Jun. 10th, 2018

tim: Tim with short hair, smiling, wearing a black jacket over a white T-shirt (Default)
[CW: discussion of suicide, major depression, child abuse, and trauma]

I've been hearing the trope "Depressed people's brains lie to them" a lot in light of a couple well-known people having recently killed themselves. It's comforting, mostly to people who don't experience major depression. It's also mostly wrong, in my opinion.

Against exorcism

The demonic-possession model of depression, for lack of better words, says that depression is a foreign presence, an invader in an otherwise healthy body. That there is some pure version of you that is not depressed, and depression is unnatural, disordered, a disease process. Like bacteria or a virus that shouldn't be present in your body. You are not depressed, you "have depression", not in the sense that depression is a condition you live with whether or not you're currently having a depressive episode -- but rather, in the sense that depression isn't a fundamental part of who you are.

If depression is a demon and all you need to do to get your real, true, normal, neurotypical self back is to exorcise the demon, then if you seek medication and/or therapy, you're going to have some pretty unrealistic expectations for what it can do for you. Medication and therapy are useful for a lot of people, but they don't turn a depressed person into a non-depressed person the way that antibiotics kill bacteria. (Again, I'm talking about the kind of depression that recurs and doesn't have a clear and immediate situational trigger, not the kind that a person might experience after the death of someone close to them.) I don't know of any evidence to suggest a treatment like that will ever be possible.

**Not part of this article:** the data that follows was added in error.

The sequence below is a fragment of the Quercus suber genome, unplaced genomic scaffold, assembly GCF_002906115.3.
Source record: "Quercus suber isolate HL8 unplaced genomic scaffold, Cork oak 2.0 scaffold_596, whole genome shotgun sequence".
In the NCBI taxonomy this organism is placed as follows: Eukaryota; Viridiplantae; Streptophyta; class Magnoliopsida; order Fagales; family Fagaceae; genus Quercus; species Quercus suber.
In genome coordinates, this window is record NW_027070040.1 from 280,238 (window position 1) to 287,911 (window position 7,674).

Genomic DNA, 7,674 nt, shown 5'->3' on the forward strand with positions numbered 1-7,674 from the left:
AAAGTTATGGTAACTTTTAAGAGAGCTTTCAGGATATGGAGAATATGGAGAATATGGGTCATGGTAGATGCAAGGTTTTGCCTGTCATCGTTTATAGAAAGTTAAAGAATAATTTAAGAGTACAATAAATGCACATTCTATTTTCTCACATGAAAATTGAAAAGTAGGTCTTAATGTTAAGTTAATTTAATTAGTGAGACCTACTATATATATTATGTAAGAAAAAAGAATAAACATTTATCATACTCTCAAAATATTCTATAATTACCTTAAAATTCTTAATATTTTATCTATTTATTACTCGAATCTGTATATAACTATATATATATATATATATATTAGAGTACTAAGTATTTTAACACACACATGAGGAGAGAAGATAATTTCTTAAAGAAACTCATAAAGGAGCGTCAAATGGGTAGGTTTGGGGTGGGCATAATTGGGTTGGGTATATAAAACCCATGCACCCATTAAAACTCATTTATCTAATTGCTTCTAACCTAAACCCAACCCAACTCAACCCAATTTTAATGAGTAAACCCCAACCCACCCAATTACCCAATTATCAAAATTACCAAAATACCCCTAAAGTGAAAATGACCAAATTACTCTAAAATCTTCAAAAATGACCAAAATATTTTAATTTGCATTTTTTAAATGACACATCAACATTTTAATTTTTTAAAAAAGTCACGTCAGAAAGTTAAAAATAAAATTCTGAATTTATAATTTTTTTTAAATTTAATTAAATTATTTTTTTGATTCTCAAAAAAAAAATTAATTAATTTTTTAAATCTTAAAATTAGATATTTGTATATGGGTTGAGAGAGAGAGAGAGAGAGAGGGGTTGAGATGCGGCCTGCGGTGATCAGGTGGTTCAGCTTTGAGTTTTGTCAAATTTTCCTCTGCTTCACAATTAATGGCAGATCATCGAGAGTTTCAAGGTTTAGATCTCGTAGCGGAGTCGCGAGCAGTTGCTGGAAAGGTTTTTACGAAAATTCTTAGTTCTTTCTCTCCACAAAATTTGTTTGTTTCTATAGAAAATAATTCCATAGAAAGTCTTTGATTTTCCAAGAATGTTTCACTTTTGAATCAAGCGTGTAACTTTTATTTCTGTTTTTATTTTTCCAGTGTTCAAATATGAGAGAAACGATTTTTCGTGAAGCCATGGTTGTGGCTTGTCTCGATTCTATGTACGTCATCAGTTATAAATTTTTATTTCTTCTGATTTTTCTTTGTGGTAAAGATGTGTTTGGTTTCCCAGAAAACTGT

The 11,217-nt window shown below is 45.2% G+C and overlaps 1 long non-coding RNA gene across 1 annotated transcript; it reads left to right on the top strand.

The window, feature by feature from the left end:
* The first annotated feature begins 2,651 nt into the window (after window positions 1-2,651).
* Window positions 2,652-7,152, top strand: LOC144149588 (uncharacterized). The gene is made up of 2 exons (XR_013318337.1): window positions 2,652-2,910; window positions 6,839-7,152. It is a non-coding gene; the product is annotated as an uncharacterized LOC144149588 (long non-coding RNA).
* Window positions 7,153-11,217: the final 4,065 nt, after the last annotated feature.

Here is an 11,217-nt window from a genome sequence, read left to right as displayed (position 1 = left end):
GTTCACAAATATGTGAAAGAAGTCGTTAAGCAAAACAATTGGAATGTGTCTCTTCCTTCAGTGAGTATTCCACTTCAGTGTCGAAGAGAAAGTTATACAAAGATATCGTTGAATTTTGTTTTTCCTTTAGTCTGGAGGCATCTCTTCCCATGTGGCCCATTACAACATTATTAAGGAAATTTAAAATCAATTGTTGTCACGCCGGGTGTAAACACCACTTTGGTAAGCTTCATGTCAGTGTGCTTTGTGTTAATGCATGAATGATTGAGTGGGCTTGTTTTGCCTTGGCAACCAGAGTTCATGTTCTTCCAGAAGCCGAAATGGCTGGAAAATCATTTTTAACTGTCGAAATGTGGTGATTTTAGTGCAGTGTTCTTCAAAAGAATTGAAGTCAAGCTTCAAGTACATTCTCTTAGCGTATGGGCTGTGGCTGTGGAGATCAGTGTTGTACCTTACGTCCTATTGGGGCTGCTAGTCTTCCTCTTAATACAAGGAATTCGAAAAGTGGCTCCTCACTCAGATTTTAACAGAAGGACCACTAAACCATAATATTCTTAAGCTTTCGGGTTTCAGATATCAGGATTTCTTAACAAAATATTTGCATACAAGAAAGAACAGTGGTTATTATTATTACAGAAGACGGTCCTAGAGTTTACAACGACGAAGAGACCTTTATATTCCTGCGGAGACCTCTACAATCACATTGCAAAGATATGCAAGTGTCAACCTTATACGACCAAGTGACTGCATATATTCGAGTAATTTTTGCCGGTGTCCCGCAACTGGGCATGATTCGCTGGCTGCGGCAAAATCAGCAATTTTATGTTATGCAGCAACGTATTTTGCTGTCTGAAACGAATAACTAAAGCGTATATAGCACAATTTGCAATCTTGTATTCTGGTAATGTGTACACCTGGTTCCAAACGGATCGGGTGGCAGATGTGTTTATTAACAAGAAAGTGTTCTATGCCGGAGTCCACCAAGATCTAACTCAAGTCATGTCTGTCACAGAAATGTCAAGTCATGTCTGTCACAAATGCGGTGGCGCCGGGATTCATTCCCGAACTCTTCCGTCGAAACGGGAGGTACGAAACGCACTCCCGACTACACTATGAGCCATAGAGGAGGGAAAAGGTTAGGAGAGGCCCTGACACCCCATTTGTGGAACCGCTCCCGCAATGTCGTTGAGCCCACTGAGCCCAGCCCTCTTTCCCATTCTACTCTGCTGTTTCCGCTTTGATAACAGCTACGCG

We are often told to give others the benefit of the doubt, to not assume the worst possible interpretation of others' actions without more information. Why not apply that principle to yourself? Instead of an unwelcome invader to fight off, can you treat your depression as a friend, albeit one who it's difficult to relate to or communicate with?

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tim: Tim with short hair, smiling, wearing a black jacket over a white T-shirt (Default)
Tim Chevalier

December 2018

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